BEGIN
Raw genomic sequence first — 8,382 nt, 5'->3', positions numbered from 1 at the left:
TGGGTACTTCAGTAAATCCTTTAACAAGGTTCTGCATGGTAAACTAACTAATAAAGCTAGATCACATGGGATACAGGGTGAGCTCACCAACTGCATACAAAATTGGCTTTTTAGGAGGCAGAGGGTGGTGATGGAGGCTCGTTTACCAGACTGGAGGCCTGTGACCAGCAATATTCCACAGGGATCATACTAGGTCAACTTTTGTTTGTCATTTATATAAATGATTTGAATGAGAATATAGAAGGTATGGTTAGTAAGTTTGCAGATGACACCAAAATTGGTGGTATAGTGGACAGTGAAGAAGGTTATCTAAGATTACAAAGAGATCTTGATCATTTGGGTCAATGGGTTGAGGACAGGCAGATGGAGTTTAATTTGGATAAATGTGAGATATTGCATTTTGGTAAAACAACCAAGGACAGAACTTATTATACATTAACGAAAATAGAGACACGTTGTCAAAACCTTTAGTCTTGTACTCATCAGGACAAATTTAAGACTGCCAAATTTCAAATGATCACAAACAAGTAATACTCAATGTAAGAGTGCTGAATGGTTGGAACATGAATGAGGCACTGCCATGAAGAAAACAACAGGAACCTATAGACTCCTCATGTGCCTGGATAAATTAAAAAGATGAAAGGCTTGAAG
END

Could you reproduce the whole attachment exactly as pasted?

Raw genomic sequence first — 8,382 nt, 5'->3', positions numbered from 1 at the left:
TGGGTACTTCAGTAAATCCTTTAACAAGGTTCTGCATGGTAAACTAACTAATAAAGCTAGATCACATGGGATACAGGGTGAGCTCACCAACTGCATACAAAATTGGCTTTTTAGGAGGCAGAGGGTGGTGATGGAGGCTCGTTTACCAGACTGGAGGCCTGTGACCAGCAATATTCCACAGGGATCATACTAGGTCAACTTTTGTTTGTCATTTATATAAATGATTTGAATGAGAATATAGAAGGTATGGTTAGTAAGTTTGCAGATGACACCAAAATTGGTGGTATAGTGGACAGTGAAGAAGGTTATCTAAGATTACAAAGAGATCTTGATCATTTGGGTCAATGGGTTGAGGACAGGCAGATGGAGTTTAATTTGGATAAATGTGAGATATTGCATTTTGGTAAAACAACCAAGGACAGAACTTATTATACATTAACGAAAATAGAGACACGTTGTCAAAACCTTTAGTCTTGTACTCATCAGGACAAATTTAAGACTGCCAAATTTCAAATGATCACAAACAAGTAATACTCAATGTAAGAGTGCTGAATGGTTGGAACATGAATGAGGCACTGCCATGAAGAAAACAACAGGAACCTATAGACTCCTCATGTGCCTGGATAAATTAAAAAGATGAAAGGCTTGAAG